Block 11 uses a concentrated load (the rationale for which is discussed in the blog post for block 11) to try and push the performance of the lifter in week 3. Normally as part of a 12-week block this would come in during the third block or week 9-12 of a 12-week mesocycle. During this mesocycle, we have moved the front-loaded concentrated load strength block to the middle 4 weeks of the mesocycle to allow us the opportunity to perform another peak/max out. This is purely down to the way your strongest year is structured and now how you would train longitudinally.
Block 12 is the final block of your strongest year. If you have made it this far then thank you for sticking with us for so long and hopefully the project has lived up to it’s billing and this has been the best year of weights training you have had up to now. I started this project at the end of 2015, with the view for it to be finished by mid-2016, and like all best-laid plans I am writing this update in 2020. The next step of this project will be your strongest year 2.0 which will be another 12 months of training laid out in what might be a more typical or longitudinal training pattern and for me to promote this resource more to get it out in front of more people. Until your strongest year 2.0 is with us maybe in 2028 lets talk more about the last training block.
Combining a concentrated load with a simple peaking approach
We discussed in the last block the concept of a concentrated load (or a week of overreach) and how it produces an increase in performance 10-14 days after the concentrated loading week. We are combining the front-loaded block design of the last 4 weeks by putting another concentrated load week as week 1 of the block. We are introducing a basic taper/peak into the block as well to allow you as a lifter to have another shot to test/set some new one-rep maxes. As we have discussed already in this article this isn’t really a sound structure for a training year (having 12-16 week periods with constant testing or max effort) however the purpose of this project is to provide you with a whole year worth of periodised strength training but also to show you different styles of programming and for you to also progress and have fun. Humans aren’t machines and programming isn’t just a science-based off x load leads to y outcome all of the time so including a bit of fun and the occasional max out for the lols isn’t going to kill anyone.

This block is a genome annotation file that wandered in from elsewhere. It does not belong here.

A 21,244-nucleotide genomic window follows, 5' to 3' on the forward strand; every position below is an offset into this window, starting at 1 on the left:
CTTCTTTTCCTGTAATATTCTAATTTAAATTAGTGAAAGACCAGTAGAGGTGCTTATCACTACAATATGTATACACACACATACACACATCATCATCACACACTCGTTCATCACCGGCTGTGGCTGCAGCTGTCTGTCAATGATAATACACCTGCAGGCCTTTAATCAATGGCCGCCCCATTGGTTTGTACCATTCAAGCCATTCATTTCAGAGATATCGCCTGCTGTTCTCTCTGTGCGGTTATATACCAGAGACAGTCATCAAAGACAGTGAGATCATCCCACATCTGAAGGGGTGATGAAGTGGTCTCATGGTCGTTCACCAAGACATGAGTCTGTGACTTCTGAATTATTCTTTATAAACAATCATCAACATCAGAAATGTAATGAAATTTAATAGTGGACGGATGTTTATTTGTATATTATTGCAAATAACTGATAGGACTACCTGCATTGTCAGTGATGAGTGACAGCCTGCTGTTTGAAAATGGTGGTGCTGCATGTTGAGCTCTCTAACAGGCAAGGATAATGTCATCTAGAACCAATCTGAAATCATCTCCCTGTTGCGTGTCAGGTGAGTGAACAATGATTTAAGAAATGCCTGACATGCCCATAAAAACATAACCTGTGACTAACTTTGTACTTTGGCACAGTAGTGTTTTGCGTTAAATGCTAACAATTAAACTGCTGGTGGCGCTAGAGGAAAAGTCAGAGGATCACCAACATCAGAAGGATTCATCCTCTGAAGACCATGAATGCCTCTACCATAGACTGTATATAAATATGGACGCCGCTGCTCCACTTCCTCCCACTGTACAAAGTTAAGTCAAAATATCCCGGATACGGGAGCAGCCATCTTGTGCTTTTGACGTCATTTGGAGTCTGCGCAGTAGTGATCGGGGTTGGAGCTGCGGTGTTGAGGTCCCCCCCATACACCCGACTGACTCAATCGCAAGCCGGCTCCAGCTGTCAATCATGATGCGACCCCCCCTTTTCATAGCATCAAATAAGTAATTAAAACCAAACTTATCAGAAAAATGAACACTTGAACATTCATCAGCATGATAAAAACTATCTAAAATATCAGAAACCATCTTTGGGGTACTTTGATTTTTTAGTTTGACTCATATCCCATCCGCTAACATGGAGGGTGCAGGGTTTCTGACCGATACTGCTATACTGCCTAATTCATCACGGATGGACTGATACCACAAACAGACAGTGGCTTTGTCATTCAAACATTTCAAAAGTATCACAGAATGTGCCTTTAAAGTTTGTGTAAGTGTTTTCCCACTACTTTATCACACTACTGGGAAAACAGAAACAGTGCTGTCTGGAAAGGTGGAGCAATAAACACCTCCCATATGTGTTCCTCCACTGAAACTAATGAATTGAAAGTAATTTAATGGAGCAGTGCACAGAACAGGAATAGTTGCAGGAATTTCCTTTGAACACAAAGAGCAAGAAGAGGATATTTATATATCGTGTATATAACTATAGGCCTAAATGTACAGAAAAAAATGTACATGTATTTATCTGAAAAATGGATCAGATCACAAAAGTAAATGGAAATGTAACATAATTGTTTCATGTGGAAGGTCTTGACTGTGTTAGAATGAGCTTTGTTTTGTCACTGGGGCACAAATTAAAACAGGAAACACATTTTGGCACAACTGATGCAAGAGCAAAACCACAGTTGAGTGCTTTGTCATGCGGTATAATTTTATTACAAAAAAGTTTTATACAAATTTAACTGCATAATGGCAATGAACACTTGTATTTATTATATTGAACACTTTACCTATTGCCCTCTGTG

The overload is a 5×3 set at 90% of absolute intensity and an RPE of 9. Typically loading of 3 reps at 90% will depend on how you have gotten there. If you are doing 90% x 3 with no preparation work then this could represent 1×3 @ 10 as it is around your predicted 3 rep maximum load. If you have gotten to 90% x 3 during a planned phase of training then 90% for 2-3 sets of 3 would be a good overload dose and you could be looking at RPEs of around 8-10 depending on how you are feeling on the day and how your training up to this workout has gone. 5 sets of 3 at 90% of RM, however, should represent a near-maximal workout and something without prior work and training you shouldn’t be able to complete. It, in short, presents a high-stress load or an overreach.
We would expect you to be stiff and sore the week after the overreach / concentrated load and as such week 2 is a recovery week. The recovery week is included with the taper. During week 2-4 the number of working sets and reps is decreased and the intensity is dropped off in week 2 to allow for a deload and then ramped back up week 3-4 incrementally ended with a max in week 4.
The work or the fitness that the peak is taking advantage of was developed in week 1-4 of the block, further developed and progressed in week 5-8 and now we are going to use a taper to drop your fitness so we can also drop fatigue allowing for your performance to come to “peak condition” this is in essence what a peak is.
Use of Relative Intensity in the block
|Week||Relative Intensity||Absolute Intensity||Volume (sets x reps)||Volume load (Intensity x Volume)|
|1||Very Heavy||95-100+% of best||5 x 3||Very fatiguing|
|2||Moderately Heavy||85-90% of best||3 x 3||Stimulating / low fatigue|
|3||Heavy||90-95 of best||3 x 2||Stimulating / low fatigue|
|4||Maximal||1 Rep max||1×1||Testing / Maximal|
Block 12 – the training block
You can see the very clear divergence between the intensity of effort (average intensity of 1 rep max) and the volume (number of lifts). This is very typical of most peak approaches where volume is dropped of pretty quickly (about 25% drop each week or micro cycle) and intensity of effort is climbed up incrementally (2.5 – 5% increase pre week or micro cycle). Nothing other than intensity and volume will be training from this block compared to the last block of training.
The Micro-cycle (a training week)
- Day 1 – Lowers (squat focus)
- Day 2 – Uppers (bench focus)
- Day 3 – Rest
- Day 4 – Lowers (deadlift focus)
- Day 5 – Uppers (pause bench focus)
- Day 6 – Rest
- Day 7 – Rest
We will be focusing on the main variations of the lift (your strongest style of bench press, deadlift and squat) as we are looking to push the maximum weight possible during the next 2 blocks of training.
For assistance based lifts we will be using skill-based variations for squat and deadlift (to help you and try to make your movement more efficient or to target on a particular sticking point). They have been set as fairly generic lifts in the program however if you have specific lifts or assistance lifts you like to use to help you progress feel free to include those.
We again will be using a simple upper/lower split to try and maximize recovery over the following 8 weeks to put you in the best position possible to be able to perform on each of the individual sessions.